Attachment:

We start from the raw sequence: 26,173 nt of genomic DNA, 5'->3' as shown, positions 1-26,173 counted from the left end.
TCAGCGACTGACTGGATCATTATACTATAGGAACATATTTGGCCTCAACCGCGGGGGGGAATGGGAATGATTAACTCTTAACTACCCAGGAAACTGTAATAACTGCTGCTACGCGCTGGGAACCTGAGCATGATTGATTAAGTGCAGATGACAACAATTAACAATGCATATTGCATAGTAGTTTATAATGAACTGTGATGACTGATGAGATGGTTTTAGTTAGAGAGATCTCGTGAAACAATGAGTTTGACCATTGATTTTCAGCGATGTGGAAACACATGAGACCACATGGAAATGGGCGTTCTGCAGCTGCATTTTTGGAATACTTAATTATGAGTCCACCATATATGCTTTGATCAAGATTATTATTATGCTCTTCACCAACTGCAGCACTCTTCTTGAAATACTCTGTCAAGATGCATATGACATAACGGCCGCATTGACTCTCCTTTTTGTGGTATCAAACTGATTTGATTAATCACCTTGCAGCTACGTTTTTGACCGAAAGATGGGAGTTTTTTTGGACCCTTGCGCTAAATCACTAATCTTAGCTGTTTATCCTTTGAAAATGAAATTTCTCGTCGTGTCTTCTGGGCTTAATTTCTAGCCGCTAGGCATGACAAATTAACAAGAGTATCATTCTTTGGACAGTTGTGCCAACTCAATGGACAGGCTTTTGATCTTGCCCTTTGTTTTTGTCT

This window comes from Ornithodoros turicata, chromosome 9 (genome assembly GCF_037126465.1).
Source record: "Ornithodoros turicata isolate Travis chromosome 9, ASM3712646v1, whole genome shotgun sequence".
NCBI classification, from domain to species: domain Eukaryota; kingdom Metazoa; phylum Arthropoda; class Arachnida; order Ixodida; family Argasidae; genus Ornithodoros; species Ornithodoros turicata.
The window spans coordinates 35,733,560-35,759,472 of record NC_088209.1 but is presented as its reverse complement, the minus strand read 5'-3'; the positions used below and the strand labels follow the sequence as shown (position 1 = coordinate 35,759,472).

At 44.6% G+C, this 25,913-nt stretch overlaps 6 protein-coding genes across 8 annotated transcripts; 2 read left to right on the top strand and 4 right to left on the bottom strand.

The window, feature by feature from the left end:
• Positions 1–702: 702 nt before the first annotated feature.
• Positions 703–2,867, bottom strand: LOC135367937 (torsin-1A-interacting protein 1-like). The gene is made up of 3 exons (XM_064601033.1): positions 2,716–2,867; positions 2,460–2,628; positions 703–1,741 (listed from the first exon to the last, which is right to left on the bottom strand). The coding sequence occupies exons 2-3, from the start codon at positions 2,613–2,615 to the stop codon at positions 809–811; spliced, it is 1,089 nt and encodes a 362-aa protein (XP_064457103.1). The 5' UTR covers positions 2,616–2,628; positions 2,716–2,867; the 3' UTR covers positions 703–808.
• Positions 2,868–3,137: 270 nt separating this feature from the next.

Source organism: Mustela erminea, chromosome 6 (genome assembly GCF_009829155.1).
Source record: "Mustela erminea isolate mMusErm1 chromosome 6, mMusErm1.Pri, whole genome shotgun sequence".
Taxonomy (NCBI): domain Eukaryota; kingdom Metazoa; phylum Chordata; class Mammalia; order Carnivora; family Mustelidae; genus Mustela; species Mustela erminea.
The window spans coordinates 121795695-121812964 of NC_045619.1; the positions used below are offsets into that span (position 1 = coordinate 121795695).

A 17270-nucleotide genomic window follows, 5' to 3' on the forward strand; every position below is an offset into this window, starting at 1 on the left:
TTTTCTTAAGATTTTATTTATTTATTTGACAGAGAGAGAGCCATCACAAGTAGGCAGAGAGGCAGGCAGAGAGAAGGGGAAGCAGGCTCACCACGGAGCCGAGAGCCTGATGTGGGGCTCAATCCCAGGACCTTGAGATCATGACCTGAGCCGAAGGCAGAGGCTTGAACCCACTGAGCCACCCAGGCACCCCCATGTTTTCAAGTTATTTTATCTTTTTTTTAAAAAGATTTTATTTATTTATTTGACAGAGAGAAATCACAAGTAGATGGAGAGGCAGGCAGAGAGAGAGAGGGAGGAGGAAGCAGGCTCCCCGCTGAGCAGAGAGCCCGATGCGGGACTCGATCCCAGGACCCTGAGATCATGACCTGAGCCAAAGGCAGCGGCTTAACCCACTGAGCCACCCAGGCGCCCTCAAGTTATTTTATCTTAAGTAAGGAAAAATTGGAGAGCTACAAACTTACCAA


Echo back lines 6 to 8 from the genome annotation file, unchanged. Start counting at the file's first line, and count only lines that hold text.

The window spans coordinates 35,733,560-35,759,472 of record NC_088209.1 but is presented as its reverse complement, the minus strand read 5'-3'; the positions used below and the strand labels follow the sequence as shown (position 1 = coordinate 35,759,472).

At 44.6% G+C, this 25,913-nt stretch overlaps 6 protein-coding genes across 8 annotated transcripts; 2 read left to right on the top strand and 4 right to left on the bottom strand.

The window, feature by feature from the left end: